India’s seen a lot of economic success the past few months. The current account deficit shrank from 6.9 per cent of GDP in 2012 to just 1 per cent now, and stocks are on the rise. One of India’s most impressive recent successes, a sharp drop in inflation, is all thanks to Reserve Bank of India governor Raghuram Rajan.
He’s outspoken. He’s headstrong. He’s also an author, professor, electrical engineer, and one of Paul Krugman’s biggest trolls. Oh, and he called the 2008 financial crisis.
So what’s this guy’s deal?
He’s got serious cred.
Rajan, 51, is a tenured finance professor at the University of Chicago when he’s not busy being India’s central bank governor. Before taking over at the bank, he was the chief economic advisor to former prime minister Manmohan Singh’s government.
He’s a candid critic of Indian corruption, he’s written a couple of books on finance, and he also served three years as the IMF’s chief economist. Some are eyeing him as a potential successor to Christine Lagarde as IMF head down the road.
When Rajan took the helm at the Reserve Bank of India in September 2013, he faced a triple threat: a massive trade gap, a tumbling rupee, and a harsh economic slowdown. He aimed to increase savings, harness the power of financial markets to help the economy, and above all cut down inflation. So far he’s pretty much succeeded.
He’s got connections.
Not only is Rajan well-sourced at the IMF, he’s also a member of the Group of 30, an elite bunch of international financiers and academics. His G30 peers include Paul Volcker, Mark Carney, Mario Draghi, William Dudley, Timothy Geithner, and – awkwardly – Paul Krugman and Larry Summers.
The latter two are not exactly friends with Rajan.
Back in 2005, Summers called Rajan a “Luddite” and his economic theories “misguided,” when Rajan decided to be a huge bummer at former Fed Chairman Alan Greenspan’s retirement party and delivered a scathing critique of the U.S. financial sector.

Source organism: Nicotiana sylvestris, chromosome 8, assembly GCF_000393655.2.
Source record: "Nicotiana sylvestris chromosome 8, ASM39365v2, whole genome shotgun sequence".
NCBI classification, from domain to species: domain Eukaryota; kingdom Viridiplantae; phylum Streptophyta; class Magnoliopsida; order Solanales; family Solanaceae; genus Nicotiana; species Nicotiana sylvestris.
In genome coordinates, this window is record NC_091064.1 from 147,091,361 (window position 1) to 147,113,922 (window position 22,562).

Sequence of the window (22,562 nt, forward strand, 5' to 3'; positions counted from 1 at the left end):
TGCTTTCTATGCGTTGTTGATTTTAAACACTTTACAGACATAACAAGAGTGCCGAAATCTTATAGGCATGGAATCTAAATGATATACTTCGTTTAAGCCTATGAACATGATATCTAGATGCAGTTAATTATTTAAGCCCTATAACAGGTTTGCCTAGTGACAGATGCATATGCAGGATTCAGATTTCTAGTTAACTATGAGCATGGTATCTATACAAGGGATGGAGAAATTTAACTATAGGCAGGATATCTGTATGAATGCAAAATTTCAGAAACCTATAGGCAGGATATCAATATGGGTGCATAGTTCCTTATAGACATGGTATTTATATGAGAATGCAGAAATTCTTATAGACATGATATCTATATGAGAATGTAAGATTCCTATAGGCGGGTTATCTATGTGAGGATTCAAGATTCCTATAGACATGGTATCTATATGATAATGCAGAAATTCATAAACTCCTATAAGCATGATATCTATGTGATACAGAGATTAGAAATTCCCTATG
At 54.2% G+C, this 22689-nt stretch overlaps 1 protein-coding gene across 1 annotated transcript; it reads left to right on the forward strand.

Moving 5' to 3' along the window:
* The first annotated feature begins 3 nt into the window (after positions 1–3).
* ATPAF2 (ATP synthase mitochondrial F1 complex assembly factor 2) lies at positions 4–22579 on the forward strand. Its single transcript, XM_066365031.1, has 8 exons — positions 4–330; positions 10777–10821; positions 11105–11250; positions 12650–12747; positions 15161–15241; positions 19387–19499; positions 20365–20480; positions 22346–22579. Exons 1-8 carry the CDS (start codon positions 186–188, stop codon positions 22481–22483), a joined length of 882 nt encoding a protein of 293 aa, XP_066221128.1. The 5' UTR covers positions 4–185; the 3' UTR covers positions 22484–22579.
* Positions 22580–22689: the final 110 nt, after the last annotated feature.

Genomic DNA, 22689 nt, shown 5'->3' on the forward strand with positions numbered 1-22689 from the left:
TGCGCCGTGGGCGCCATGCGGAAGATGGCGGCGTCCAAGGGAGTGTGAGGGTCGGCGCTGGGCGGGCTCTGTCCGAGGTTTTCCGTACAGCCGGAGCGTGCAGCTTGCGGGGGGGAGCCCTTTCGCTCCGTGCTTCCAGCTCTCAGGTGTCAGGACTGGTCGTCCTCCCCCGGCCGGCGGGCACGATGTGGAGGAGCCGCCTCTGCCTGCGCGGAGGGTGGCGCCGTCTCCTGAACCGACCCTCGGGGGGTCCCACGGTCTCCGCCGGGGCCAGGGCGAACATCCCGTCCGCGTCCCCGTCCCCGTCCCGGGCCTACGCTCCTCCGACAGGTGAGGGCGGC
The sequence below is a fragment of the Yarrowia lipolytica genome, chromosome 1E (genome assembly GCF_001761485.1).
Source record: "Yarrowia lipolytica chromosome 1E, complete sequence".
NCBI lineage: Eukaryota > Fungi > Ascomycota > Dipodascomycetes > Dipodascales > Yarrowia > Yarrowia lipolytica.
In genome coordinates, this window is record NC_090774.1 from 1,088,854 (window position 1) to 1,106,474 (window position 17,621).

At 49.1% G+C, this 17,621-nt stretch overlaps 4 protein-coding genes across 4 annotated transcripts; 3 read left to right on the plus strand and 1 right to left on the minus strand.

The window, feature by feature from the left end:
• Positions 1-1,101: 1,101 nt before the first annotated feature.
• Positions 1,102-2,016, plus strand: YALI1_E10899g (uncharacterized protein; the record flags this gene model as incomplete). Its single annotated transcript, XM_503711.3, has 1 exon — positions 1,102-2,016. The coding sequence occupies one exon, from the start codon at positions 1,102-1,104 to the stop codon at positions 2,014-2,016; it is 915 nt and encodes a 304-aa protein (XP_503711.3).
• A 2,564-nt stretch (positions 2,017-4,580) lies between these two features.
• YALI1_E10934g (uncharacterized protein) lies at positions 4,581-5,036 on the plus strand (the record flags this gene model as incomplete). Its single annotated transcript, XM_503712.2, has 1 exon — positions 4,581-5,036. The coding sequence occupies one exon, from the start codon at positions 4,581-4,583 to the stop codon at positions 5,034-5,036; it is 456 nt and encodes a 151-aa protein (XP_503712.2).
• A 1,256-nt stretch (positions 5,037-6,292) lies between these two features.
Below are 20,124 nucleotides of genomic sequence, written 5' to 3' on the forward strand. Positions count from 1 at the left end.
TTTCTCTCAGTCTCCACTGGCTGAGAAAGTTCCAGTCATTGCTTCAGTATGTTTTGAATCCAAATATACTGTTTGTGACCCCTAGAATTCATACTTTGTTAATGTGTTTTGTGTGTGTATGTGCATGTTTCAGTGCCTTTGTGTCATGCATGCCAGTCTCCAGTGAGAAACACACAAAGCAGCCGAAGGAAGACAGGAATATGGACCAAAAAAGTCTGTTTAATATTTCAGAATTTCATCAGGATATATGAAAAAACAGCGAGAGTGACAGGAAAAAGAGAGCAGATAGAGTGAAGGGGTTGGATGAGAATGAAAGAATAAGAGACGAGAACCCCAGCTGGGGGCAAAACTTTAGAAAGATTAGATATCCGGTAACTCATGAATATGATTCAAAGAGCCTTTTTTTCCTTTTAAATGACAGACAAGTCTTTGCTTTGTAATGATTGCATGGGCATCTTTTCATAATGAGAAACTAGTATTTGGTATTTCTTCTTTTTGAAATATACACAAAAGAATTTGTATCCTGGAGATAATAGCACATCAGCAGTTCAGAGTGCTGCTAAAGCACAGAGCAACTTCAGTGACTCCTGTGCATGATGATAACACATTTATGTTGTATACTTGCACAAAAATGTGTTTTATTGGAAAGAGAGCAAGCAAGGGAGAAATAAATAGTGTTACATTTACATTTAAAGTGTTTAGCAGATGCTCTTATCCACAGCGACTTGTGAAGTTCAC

He forecast disaster for the global economy because banks were being too risky. He also said the government was covering up real supply-side weaknesses with easy credit, and advocated instead for better educating workers, encouraging entrepreneurship, and cleaning up the financial sector to make it do more good than harm.
Rajan’s rivalry with Paul Krugman grew in the aftermath of the financial crisis, when Rajan wrote a piece in Foreign Affairs magazine arguing for fiscal austerity alongside other structural changes.
Krugman retaliated in an op-ed and called out Rajan by name.
While Rajan believed that America’s economic woes stemmed from supply-side inefficiencies and workforce uncompetitiveness, Krugman said the problem was weak demand and the best solution would be fiscal and monetary stimulus.
What’s in store?
In his 15 months at the RBI, Rajan has already met many of his goals. When he joined, there were serious concerns that India might need an IMF bailout. Now, it’s among the strongest of the world’s emerging markets.
He focused chiefly on combatting India’s rampant inflation and entrenched inflation expectations. But now that battle’s been won: CPI is down to 5.5 per cent, below next month’s target of 8 per cent, and even below the 6 per cent January 2016 target.
While the rupee remains weak, the recent drop in oil prices has helped shrink India’s current account deficit, which will ease the pressure on Rajan to keep interest rates high in order to attract external financing.
The next logical step for the governor is to start loosening monetary policy. He left interest rates unchanged yesterday, but will likely start easing his tight stance in February.
And with this guy’s track record, no one’s going to challenge him.